After years of negotiation, a deal between Turkey and Iraq’s autonomous Kurdish region, which is said to be close, opens cracks, not only in the edifice of the Iraqi state, but also its relations with Opec.
Iraq’s oil quandary awaits a solution
As Tolstoy said, the two most powerful warriors are patience and time. After years of negotiation, a deal between Turkey and Iraq’s autonomous Kurdish region – now close to signature, according to Iraq Oil Report – opens cracks, not only in the edifice of the Iraqi state, but also its relations with Opec.
There have been numerous false dawns over the Zagros Mountains. Oil companies have repeatedly been assured that an accord on exports would be concluded soon. Short-lived agreements with Baghdad have come and gone. But now, with the Kurdish president Masoud Barzani’s meeting with the Turkish prime minister Recep Tayyip Erdogan in Turkey’s largely Kurdish south-east, patience and time appear to have proven stronger than Kurdish Peshmerga fighters, Turkish nationalists or hectoring Baghdad politicians.
The broad outline of a Turkey-Kurdish deal has gradually emerged over more than a year of official comments, leaks and rumours. The Kurdistan Regional Government (KRG) would export oil, optimistically up to 1 million barrels per day (bpd), and gas to Turkey. Some proceeds would be used to pay companies operating in the Kurdish region, while the rest would be held in escrow pending a revenue-sharing law between Baghdad and Erbil. And a Turkish state company would take shares in a number of exploration blocks.
The device of an escrow account in a Turkish bank would seem a remarkable intrusion on Iraqi sovereignty, with Baghdad already calling the Kurdish region’s contracts with international oil companies illegal. The central government could counter by holding back the KRG’s approximately 11 per cent share of the national budget, which provides most of its income. Then would the Turks, or the KRG itself, decide whether its own oil sales would make up the losses?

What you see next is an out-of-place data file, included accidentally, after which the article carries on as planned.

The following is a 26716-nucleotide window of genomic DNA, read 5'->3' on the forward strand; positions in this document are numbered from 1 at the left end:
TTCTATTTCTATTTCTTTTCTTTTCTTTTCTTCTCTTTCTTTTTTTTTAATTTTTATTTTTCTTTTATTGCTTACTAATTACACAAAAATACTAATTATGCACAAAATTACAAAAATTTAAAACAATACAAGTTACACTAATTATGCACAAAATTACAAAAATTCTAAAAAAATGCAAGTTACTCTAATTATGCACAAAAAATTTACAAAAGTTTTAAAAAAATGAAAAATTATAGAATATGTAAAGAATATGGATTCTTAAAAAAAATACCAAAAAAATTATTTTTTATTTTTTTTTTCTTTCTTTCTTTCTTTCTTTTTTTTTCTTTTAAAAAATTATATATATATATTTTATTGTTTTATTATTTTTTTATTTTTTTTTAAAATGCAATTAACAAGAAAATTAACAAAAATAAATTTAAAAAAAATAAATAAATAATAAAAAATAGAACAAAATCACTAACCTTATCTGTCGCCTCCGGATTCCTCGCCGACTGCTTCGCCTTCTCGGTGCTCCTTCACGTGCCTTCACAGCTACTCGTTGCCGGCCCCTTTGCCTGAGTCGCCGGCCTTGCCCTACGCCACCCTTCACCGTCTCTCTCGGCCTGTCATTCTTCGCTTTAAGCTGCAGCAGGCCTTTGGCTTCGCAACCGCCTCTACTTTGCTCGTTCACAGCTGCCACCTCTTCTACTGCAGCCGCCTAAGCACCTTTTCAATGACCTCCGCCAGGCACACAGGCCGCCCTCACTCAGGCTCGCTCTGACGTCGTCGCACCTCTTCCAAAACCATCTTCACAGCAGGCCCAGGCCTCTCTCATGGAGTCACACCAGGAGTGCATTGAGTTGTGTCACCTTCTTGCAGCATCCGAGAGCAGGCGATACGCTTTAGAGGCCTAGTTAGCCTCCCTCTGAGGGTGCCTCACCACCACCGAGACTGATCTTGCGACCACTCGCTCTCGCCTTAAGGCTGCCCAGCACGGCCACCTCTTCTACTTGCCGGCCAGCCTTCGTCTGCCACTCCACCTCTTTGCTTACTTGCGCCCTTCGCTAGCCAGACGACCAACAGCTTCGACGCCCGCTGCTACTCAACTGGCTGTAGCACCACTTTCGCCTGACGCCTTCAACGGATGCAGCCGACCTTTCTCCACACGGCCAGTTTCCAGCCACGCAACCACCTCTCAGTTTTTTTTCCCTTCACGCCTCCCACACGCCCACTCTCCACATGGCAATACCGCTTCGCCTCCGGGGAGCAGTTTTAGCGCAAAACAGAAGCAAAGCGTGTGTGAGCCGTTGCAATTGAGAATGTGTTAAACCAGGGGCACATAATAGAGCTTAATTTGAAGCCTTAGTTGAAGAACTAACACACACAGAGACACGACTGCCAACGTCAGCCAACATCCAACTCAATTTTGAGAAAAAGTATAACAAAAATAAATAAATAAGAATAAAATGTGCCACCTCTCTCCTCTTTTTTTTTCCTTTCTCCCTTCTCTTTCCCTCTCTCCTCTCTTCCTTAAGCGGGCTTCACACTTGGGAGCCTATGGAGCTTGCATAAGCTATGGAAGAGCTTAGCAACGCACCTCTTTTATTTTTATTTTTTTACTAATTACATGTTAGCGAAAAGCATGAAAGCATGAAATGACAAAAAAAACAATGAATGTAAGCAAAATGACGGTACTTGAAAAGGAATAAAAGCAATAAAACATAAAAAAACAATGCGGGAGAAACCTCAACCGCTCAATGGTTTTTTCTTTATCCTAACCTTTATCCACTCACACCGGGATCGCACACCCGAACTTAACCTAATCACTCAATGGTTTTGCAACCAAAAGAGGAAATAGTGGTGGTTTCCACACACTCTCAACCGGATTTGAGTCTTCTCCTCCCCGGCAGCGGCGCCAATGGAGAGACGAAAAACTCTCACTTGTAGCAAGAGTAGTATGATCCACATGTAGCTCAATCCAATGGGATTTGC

Further uncertainty comes from continuing fighting in Syria, the new-found autonomy of the Syrian Kurds in the oil-producing north-east, who are aligned neither with Mr Erdogan nor Mr Barzani, and Turkish domestic politics. The planned Iraqi parliamentary elections next April may throw up a new governing coalition in Baghdad or replace the prime minister Nouri Al Maliki. The Kurds may emerge as kingmakers, with a revenue-sharing deal part of the price for their support – preferable to the region becoming entirely dependent on Turkey.
Kurdish oil – with grand themes of geopolitics, nationalism, fierce wars of words and swashbuckling entrepreneurs – has attracted more media attention than the big companies’ steady, unglamorous work around Basra. But with far greater oil resources, and the prospect of producing 6 million to 7 million bpd by 2020, it is southern Iraq that really matters for global oil markets.
The stand-off over the Kurdish region’s oil does not directly affect developments in the south. But other regions in Iraq, including Basra, have become increasingly impatient to see some of the same kind of development that their oil money has created in the KRG.
And an independent KRG oil policy opens up a crack in the country’s Opec policy. Already with a shrinking pie and the prospect of a return of Iranian crude, Iraq’s large production build-up poses a question for Saudi Arabia and its Gulf allies: How should they engage with Baghdad, when would it accept a production quota and at what level?
Now that issue could become much more complicated. A million bpd of Kurdish oil would have some impact on Opec itself, with the group’s overall ceiling at 30 million bpd. But needing to pay oil companies and probably its own bills, the KRG would be unlikely to accept a share of a national quota. Federal Iraq would be loath to cut back production to accommodate Kurdish exports it terms illegal. Amid the rumours, there seems no answer to a simple question: how can one country maintain two conflicting oil policies?
Robin Mills is Manaar Energy’s head of consulting and the author of The Myth of the Oil Crisis